What People Don't Get About My Job: The Counselor

"'Wow, you work with people with mental retardation and autism, that must be hard.' And it is."

I do forensic and clinical case management for children, teens, and young adults with intellectual disabilities. Most people have no idea what this means other than, "Wow, you work with people with mental retardation and autism, that must be hard." And it is. But what it really means is that in addition to understanding the cognitive, behavioral, and medical needs that arise from various disabilities and how best to meet those needs, I have to be an expert in the following:

-Juvenile court proceedings
-Criminal court proceedings
-Probation and pre-trial services
-Child protective services, foster, and adoption procedures
-Public and private mental health systems
-Drug and alcohol treatment
-Crisis response and mitigation
-Grief counseling (for clients and their families)
-Public and private health care systems
-Navigating private insurance
-Applying for, maintaining, and navigating Medicaid
-Applying for, maintaining, and appealing Supplemental Security Income
-Managing budgets/money as representative payee for someone's SSI benefits
-Special Education, including state and federal law
-General Education
-Vocational rehabilitation
-Disabilities rights and applicable state and federal laws
-Low-cost housing
-Mobility access

And that's just to do the job on behalf of the clients. On behalf of the state, I have to be able to:

-Appropriately assess needs and link with them to the appropriate service
-Manage a budget of several hundred thousand taxpayer dollars to fund services
-Audit vendors from both programmatic and fiscal aspects
-Write concise, thorough reports on an annual basis per client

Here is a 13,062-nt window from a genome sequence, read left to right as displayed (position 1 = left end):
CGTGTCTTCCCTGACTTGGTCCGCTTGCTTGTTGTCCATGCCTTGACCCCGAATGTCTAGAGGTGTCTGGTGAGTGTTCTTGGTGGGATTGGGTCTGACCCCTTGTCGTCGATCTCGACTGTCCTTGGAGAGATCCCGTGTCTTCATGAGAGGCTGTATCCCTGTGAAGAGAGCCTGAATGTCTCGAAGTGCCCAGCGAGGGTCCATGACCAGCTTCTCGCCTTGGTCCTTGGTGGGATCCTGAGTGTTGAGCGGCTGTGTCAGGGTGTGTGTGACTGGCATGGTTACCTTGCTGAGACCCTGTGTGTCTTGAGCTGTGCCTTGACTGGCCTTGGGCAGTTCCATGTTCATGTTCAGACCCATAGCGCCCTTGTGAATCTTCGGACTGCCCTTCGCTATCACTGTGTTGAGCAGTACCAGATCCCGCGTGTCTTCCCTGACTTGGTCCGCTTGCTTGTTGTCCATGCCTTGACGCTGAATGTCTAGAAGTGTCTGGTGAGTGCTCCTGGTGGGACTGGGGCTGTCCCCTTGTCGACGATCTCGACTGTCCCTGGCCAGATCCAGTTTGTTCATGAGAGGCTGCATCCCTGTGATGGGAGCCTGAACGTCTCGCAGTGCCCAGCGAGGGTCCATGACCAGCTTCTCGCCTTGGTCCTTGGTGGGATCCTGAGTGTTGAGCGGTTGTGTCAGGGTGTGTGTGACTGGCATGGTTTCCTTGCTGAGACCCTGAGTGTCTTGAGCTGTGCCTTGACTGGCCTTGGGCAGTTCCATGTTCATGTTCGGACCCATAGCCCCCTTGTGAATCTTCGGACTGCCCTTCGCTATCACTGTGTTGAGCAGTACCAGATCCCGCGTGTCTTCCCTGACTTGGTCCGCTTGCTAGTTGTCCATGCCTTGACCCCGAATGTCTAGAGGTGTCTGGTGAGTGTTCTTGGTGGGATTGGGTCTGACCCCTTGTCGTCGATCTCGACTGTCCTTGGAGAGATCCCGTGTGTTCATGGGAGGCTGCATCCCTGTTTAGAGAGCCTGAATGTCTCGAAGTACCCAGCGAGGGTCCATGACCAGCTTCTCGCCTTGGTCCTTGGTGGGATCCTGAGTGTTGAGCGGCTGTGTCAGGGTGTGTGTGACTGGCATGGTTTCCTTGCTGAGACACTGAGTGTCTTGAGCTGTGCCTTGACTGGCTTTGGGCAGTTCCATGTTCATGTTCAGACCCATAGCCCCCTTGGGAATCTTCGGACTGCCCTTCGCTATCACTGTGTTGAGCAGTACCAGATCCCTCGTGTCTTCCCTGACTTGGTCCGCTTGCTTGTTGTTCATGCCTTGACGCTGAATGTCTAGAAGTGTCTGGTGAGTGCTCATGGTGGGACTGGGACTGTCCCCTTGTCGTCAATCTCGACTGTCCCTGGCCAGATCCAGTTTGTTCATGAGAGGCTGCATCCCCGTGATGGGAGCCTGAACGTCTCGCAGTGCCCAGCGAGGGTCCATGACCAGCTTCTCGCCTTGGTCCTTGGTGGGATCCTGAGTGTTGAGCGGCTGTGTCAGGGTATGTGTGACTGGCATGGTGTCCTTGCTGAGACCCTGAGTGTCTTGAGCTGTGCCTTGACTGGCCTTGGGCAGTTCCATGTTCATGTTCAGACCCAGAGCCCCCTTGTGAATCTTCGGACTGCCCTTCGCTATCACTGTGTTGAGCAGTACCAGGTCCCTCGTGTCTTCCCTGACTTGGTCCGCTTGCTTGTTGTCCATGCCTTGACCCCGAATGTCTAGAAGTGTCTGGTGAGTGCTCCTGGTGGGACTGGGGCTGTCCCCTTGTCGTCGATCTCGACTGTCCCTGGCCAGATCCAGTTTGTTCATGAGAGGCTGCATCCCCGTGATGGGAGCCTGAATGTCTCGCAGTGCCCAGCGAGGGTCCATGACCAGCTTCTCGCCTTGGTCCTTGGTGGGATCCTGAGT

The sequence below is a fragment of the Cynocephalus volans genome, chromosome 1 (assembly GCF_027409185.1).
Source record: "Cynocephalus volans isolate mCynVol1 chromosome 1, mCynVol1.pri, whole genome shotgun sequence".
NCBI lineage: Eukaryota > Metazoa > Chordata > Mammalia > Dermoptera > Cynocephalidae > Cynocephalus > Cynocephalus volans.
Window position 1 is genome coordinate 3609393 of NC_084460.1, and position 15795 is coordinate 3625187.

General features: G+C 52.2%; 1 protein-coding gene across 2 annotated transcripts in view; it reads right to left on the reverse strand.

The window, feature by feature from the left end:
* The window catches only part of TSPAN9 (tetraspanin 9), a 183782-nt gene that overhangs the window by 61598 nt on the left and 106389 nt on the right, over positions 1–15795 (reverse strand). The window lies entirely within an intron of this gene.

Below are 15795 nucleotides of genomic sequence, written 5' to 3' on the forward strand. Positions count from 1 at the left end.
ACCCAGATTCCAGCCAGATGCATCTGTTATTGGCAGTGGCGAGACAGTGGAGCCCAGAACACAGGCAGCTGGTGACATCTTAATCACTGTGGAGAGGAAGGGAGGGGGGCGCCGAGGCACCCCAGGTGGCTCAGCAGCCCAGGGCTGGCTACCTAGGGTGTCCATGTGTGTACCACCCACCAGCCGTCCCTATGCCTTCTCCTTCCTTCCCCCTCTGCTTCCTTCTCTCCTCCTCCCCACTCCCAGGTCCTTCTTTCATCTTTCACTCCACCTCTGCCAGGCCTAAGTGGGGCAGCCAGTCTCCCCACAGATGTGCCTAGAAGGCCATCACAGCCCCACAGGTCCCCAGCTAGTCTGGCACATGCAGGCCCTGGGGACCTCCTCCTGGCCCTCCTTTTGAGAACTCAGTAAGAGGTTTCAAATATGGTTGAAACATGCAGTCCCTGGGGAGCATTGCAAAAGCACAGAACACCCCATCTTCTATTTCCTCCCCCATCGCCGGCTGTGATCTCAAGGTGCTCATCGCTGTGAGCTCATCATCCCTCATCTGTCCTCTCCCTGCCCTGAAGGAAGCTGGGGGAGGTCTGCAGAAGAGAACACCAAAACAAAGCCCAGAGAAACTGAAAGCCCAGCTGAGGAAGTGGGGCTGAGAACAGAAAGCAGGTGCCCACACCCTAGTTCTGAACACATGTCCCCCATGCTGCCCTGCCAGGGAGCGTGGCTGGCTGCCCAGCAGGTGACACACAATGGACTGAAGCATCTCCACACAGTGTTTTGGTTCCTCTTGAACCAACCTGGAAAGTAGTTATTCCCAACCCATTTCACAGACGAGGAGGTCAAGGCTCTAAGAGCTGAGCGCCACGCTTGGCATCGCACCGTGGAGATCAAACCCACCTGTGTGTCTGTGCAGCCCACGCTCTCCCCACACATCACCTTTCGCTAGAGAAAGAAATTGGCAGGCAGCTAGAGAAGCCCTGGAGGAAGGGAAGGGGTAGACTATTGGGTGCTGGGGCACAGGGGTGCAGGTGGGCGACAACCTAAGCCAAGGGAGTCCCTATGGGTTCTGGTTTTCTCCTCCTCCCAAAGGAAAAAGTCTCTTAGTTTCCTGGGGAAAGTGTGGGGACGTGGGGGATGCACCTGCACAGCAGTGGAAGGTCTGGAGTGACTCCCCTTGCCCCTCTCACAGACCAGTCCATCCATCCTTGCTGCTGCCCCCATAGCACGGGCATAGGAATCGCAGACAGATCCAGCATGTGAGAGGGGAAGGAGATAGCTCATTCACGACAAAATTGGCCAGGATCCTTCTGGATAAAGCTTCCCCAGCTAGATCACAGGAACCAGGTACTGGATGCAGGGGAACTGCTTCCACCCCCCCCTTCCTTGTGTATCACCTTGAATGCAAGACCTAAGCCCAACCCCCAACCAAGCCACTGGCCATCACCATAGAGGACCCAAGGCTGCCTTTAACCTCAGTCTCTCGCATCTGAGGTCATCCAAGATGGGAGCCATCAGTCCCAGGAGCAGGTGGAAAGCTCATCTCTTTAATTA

-Liaise with outside and sister agencies
-Keep rigorous, HIPAA-compliant records
-Conform to reporting standards of the federal Centers for Medicare and Medicaid
-Conform to reporting standards for the state Department of Developmental Services

And all for a caseload of about 100 at any given time.

Presented by

Why Principals Matter

Nadia Lopez didn't think anybody cared about her middle school. Then Humans of New York told her story to the Internet—and everything changed.

Join the Discussion

After you comment, click Post. If you’re not already logged in you will be asked to log in or register with Disqus.

Please note that The Atlantic's account system is separate from our commenting system. To log in or register with The Atlantic, use the Sign In button at the top of every page.

blog comments powered by Disqus

Video

A History of Contraception

In the 16th century, men used linen condoms laced shut with ribbons.

Video

'A Music That Has No End'

In Spain, a flamenco guitarist hustles to make a modest living.

Video

What Fifty Shades Left Out

A straightforward guide to BDSM

More in Business

Just In